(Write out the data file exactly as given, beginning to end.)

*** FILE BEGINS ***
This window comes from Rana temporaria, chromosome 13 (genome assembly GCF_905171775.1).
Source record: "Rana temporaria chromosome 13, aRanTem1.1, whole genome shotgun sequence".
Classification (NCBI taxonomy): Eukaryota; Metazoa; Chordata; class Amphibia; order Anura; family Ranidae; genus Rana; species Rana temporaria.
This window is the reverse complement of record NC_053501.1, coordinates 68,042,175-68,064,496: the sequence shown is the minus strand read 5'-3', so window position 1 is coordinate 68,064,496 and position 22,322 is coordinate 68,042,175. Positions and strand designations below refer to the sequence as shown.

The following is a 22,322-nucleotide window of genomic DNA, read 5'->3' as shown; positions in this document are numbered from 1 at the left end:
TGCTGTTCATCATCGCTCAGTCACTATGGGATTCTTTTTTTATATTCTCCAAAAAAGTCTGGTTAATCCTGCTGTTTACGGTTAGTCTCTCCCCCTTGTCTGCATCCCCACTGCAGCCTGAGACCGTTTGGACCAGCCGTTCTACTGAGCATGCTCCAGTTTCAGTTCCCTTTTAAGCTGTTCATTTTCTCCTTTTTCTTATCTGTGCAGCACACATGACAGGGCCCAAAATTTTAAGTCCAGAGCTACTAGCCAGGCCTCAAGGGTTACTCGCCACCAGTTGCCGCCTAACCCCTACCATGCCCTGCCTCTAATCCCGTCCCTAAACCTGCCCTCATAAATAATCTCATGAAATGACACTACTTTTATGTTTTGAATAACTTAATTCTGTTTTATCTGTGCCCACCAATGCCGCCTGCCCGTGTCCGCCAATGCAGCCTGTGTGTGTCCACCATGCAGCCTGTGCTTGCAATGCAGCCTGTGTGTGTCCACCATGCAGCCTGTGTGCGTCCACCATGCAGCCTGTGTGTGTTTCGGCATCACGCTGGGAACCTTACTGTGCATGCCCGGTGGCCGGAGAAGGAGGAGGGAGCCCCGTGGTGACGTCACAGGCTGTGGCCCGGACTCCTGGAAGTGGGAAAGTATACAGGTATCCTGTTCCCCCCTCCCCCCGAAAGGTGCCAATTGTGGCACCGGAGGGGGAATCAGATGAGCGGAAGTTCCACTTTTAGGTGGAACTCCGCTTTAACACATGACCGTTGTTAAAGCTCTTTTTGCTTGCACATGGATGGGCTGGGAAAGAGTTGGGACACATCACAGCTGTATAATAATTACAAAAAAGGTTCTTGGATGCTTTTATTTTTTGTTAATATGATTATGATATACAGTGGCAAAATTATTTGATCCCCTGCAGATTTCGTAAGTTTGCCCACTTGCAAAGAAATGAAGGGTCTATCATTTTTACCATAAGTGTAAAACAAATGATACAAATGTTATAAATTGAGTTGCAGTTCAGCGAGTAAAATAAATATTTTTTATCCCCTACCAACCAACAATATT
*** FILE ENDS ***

This window comes from Rana temporaria, chromosome 13 (genome assembly GCF_905171775.1).
Source record: "Rana temporaria chromosome 13, aRanTem1.1, whole genome shotgun sequence".
Classification (NCBI taxonomy): Eukaryota; Metazoa; Chordata; class Amphibia; order Anura; family Ranidae; genus Rana; species Rana temporaria.
This window is the reverse complement of record NC_053501.1, coordinates 68,042,175-68,064,496: the sequence shown is the minus strand read 5'-3', so window position 1 is coordinate 68,064,496 and position 22,322 is coordinate 68,042,175. Positions and strand designations below refer to the sequence as shown.

The following is a 22,322-nucleotide window of genomic DNA, read 5'->3' as shown; positions in this document are numbered from 1 at the left end:
TGCTGTTCATCATCGCTCAGTCACTATGGGATTCTTTTTTTATATTCTCCAAAAAAGTCTGGTTAATCCTGCTGTTTACGGTTAGTCTCTCCCCCTTGTCTGCATCCCCACTGCAGCCTGAGACCGTTTGGACCAGCCGTTCTACTGAGCATGCTCCAGTTTCAGTTCCCTTTTAAGCTGTTCATTTTCTCCTTTTTCTTATCTGTGCAGCACACATGACAGGGCCCAAAATTTTAAGTCCAGAGCTACTAGCCAGGCCTCAAGGGTTACTCGCCACCAGTTGCCGCCTAACCCCTACCATGCCCTGCCTCTAATCCCGTCCCTAAACCTGCCCTCATAAATAATCTCATGAAATGACACTACTTTTATGTTTTGAATAACTTAATTCTGTTTTATCTGTGCCCACCAATGCCGCCTGCCCGTGTCCGCCAATGCAGCCTGTGTGTGTCCACCATGCAGCCTGTGCTTGCAATGCAGCCTGTGTGTGTCCACCATGCAGCCTGTGTGCGTCCACCATGCAGCCTGTGTGTGTTTCGGCATCACGCTGGGAACCTTACTGTGCATGCCCGGTGGCCGGAGAAGGAGGAGGGAGCCCCGTGGTGACGTCACAGGCTGTGGCCCGGACTCCTGGAAGTGGGAAAGTATACAGGTATCCTGTTCCCCCCTCCCCCCGAAAGGTGCCAATTGTGGCACCGGAGGGGGAATCAGATGAGCGGAAGTTCCACTTTTAGGTGGAACTCCGCTTTAACACATGACCGTTGTTAAAGCTCTTTTTGCTTGCACATGGATGGGCTGGGAAAGAGTTGGGACACATCACAGCTGTATAATAATTACAAAAAAGGTTCTTGGATGCTTTTATTTTTTGTTAATATGATTATGATATACAGTGGCAAAATTATTTGATCCCCTGCAGATTTCGTAAGTTTGCCCACTTGCAAAGAAATGAAGGGTCTATCATTTTTACCATAAGTGTAAAACAAATGATACAAATGTTATAAATTGAGTTGCAGTTCAGCGAGTAAAATAAATATTTTTTATCCCCTACCAACCAACAATATT